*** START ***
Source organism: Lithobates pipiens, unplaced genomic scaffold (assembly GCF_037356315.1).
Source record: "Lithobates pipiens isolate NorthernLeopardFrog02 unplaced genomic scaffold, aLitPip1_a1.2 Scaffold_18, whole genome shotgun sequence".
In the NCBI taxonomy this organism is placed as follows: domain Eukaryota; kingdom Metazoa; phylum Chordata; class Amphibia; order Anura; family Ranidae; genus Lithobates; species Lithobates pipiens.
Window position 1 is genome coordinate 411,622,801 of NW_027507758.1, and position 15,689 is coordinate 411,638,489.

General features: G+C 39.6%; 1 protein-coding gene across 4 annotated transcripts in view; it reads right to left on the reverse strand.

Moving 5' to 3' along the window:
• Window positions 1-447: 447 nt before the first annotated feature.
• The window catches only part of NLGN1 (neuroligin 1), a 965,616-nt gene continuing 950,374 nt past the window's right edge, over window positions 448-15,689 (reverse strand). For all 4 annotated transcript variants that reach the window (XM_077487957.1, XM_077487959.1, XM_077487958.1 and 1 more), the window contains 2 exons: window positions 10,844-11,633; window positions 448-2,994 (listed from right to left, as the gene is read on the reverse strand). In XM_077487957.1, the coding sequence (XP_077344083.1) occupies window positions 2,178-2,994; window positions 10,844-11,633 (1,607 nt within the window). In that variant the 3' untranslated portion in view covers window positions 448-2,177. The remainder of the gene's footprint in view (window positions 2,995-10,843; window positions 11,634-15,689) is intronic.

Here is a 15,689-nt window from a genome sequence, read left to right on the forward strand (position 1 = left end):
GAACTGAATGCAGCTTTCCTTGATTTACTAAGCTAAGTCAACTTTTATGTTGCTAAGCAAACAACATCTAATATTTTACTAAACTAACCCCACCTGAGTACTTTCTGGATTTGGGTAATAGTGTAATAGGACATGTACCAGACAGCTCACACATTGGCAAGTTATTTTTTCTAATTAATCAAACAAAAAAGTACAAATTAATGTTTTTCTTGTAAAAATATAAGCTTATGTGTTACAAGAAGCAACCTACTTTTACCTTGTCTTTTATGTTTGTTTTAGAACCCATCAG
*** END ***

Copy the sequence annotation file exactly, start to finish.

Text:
Source organism: Lithobates pipiens, unplaced genomic scaffold (assembly GCF_037356315.1).
Source record: "Lithobates pipiens isolate NorthernLeopardFrog02 unplaced genomic scaffold, aLitPip1_a1.2 Scaffold_18, whole genome shotgun sequence".
In the NCBI taxonomy this organism is placed as follows: domain Eukaryota; kingdom Metazoa; phylum Chordata; class Amphibia; order Anura; family Ranidae; genus Lithobates; species Lithobates pipiens.
Window position 1 is genome coordinate 411,622,801 of NW_027507758.1, and position 15,689 is coordinate 411,638,489.

General features: G+C 39.6%; 1 protein-coding gene across 4 annotated transcripts in view; it reads right to left on the reverse strand.

Moving 5' to 3' along the window:
• Window positions 1-447: 447 nt before the first annotated feature.
• The window catches only part of NLGN1 (neuroligin 1), a 965,616-nt gene continuing 950,374 nt past the window's right edge, over window positions 448-15,689 (reverse strand). For all 4 annotated transcript variants that reach the window (XM_077487957.1, XM_077487959.1, XM_077487958.1 and 1 more), the window contains 2 exons: window positions 10,844-11,633; window positions 448-2,994 (listed from right to left, as the gene is read on the reverse strand). In XM_077487957.1, the coding sequence (XP_077344083.1) occupies window positions 2,178-2,994; window positions 10,844-11,633 (1,607 nt within the window). In that variant the 3' untranslated portion in view covers window positions 448-2,177. The remainder of the gene's footprint in view (window positions 2,995-10,843; window positions 11,634-15,689) is intronic.

Here is a 15,689-nt window from a genome sequence, read left to right on the forward strand (position 1 = left end):
GAACTGAATGCAGCTTTCCTTGATTTACTAAGCTAAGTCAACTTTTATGTTGCTAAGCAAACAACATCTAATATTTTACTAAACTAACCCCACCTGAGTACTTTCTGGATTTGGGTAATAGTGTAATAGGACATGTACCAGACAGCTCACACATTGGCAAGTTATTTTTTCTAATTAATCAAACAAAAAAGTACAAATTAATGTTTTTCTTGTAAAAATATAAGCTTATGTGTTACAAGAAGCAACCTACTTTTACCTTGTCTTTTATGTTTGTTTTAGAACCCATCAG